"I stood up to my own party to give working people a tax cut and to support our police," Hertel said in the $221,677 ad-purchase titled "Brings People Together." 

When asked about the campaign promises candidates made to be moderate and independent-thinkers, Brinks said "I think you’re going to see policy that both improves lives and is popular with people all around the state, and there’s a lot of things that can be done that will meet that criteria." 

As for future tax cuts, Brinks told MIRS "you’re getting way ahead of me." 

"I don’t even know what the budget’s going to look like, what the Governor is gonna propose and what kind of things we’re going to need to pay for that we don’t have enough money for…we’ll get into all the details as we get going – but I can’t answer that right now," Brinks said. 

Brinks, the daughter of dairy farmers and Dutch immigrants, presently serves as minority vice chair of the Senate Health Policy and Human Services Committee.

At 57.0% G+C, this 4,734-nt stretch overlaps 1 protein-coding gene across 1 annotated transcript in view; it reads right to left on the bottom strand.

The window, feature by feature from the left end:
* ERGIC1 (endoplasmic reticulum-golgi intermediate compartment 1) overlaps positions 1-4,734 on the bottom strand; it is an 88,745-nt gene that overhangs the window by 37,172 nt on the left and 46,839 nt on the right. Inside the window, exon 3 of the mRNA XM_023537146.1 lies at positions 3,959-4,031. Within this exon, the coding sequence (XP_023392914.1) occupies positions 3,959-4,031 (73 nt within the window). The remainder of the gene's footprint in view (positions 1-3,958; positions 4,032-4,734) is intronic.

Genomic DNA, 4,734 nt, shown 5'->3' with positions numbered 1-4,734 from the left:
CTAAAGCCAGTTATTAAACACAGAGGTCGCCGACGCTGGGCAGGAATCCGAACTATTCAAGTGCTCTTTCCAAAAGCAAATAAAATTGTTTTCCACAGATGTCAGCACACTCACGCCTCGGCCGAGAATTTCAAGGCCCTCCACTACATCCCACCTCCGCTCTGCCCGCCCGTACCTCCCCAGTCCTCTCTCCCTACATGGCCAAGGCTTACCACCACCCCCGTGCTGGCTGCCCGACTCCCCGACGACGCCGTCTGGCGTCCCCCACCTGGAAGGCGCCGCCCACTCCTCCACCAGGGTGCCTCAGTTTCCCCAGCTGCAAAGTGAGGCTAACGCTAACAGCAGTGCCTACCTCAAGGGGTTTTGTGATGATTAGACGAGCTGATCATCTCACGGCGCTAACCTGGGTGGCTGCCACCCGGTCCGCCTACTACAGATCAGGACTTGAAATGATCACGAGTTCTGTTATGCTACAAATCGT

Brinks initially came to the Legislature in 2013 as a House member, after defeating incumbent Rep. Roy Schmidt 52.1% to 27.3% as a write-in candidate. Schmidt was connected to a political controversy when the Grand Rapids Republican lawmaker switched parties before the 2012 election filing deadline and then cut a deal with a friend of his nephew to run as a phantom candidate in the General Election.

"It’s very gratifying to be here. It’s been a very long journey, full of a lot of hard work. I’ve been through some really tough election cycles and election races personally. It gives me a very good taste of what our members have gone through, and I feel very prepared to lead having watched a number of leaders in the past – both minority and majority," she said. "I come out of the nonprofit world, and I’m a very collaborative leader. I like to have a lot of high quality voices in the room." 

Dems Make History With House Speaker And Floor Leader, Other Positions Still Up For Grabs
House Democrats made history during Thursday afternoon’s leadership elections when they elected Rep. Joe Tate (D-Detroit) as the first-ever Black House Speaker, and Rep. Abraham Aiyash (D-Hamtramck) as the first Muslim Majority Floor Leader.